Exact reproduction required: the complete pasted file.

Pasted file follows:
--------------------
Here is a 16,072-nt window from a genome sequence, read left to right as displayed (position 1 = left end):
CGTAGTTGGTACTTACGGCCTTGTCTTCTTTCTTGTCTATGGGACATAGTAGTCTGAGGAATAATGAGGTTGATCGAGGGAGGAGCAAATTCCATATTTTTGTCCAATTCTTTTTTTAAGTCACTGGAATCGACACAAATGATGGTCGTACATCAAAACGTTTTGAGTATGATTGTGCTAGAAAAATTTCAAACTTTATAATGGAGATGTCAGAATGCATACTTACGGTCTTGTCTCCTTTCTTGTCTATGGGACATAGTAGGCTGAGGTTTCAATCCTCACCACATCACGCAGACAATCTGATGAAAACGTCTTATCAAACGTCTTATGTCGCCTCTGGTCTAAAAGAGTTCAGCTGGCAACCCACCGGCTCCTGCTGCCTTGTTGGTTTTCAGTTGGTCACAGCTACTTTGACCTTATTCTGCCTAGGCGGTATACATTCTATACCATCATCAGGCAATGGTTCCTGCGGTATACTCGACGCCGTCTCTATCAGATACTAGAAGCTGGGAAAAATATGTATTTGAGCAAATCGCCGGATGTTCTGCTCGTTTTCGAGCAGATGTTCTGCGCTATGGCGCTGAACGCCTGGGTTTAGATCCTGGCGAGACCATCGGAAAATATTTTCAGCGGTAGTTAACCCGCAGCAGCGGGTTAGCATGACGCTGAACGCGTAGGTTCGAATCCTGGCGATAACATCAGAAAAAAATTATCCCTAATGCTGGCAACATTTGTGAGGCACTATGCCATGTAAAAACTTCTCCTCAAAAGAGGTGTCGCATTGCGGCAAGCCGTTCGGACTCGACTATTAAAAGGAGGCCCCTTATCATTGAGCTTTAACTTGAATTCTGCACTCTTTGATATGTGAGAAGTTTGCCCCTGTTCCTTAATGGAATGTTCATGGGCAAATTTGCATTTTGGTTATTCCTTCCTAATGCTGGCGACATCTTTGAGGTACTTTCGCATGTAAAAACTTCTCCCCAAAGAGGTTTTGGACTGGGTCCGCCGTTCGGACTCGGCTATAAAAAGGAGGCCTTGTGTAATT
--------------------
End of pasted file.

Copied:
Here is a 16,072-nt window from a genome sequence, read left to right as displayed (position 1 = left end):
CGTAGTTGGTACTTACGGCCTTGTCTTCTTTCTTGTCTATGGGACATAGTAGTCTGAGGAATAATGAGGTTGATCGAGGGAGGAGCAAATTCCATATTTTTGTCCAATTCTTTTTTTAAGTCACTGGAATCGACACAAATGATGGTCGTACATCAAAACGTTTTGAGTATGATTGTGCTAGAAAAATTTCAAACTTTATAATGGAGATGTCAGAATGCATACTTACGGTCTTGTCTCCTTTCTTGTCTATGGGACATAGTAGGCTGAGGTTTCAATCCTCACCACATCACGCAGACAATCTGATGAAAACGTCTTATCAAACGTCTTATGTCGCCTCTGGTCTAAAAGAGTTCAGCTGGCAACCCACCGGCTCCTGCTGCCTTGTTGGTTTTCAGTTGGTCACAGCTACTTTGACCTTATTCTGCCTAGGCGGTATACATTCTATACCATCATCAGGCAATGGTTCCTGCGGTATACTCGACGCCGTCTCTATCAGATACTAGAAGCTGGGAAAAATATGTATTTGAGCAAATCGCCGGATGTTCTGCTCGTTTTCGAGCAGATGTTCTGCGCTATGGCGCTGAACGCCTGGGTTTAGATCCTGGCGAGACCATCGGAAAATATTTTCAGCGGTAGTTAACCCGCAGCAGCGGGTTAGCATGACGCTGAACGCGTAGGTTCGAATCCTGGCGATAACATCAGAAAAAAATTATCCCTAATGCTGGCAACATTTGTGAGGCACTATGCCATGTAAAAACTTCTCCTCAAAAGAGGTGTCGCATTGCGGCAAGCCGTTCGGACTCGACTATTAAAAGGAGGCCCCTTATCATTGAGCTTTAACTTGAATTCTGCACTCTTTGATATGTGAGAAGTTTGCCCCTGTTCCTTAATGGAATGTTCATGGGCAAATTTGCATTTTGGTTATTCCTTCCTAATGCTGGCGACATCTTTGAGGTACTTTCGCATGTAAAAACTTCTCCCCAAAGAGGTTTTGGACTGGGTCCGCCGTTCGGACTCGGCTATAAAAAGGAGGCCTTGTGTAATT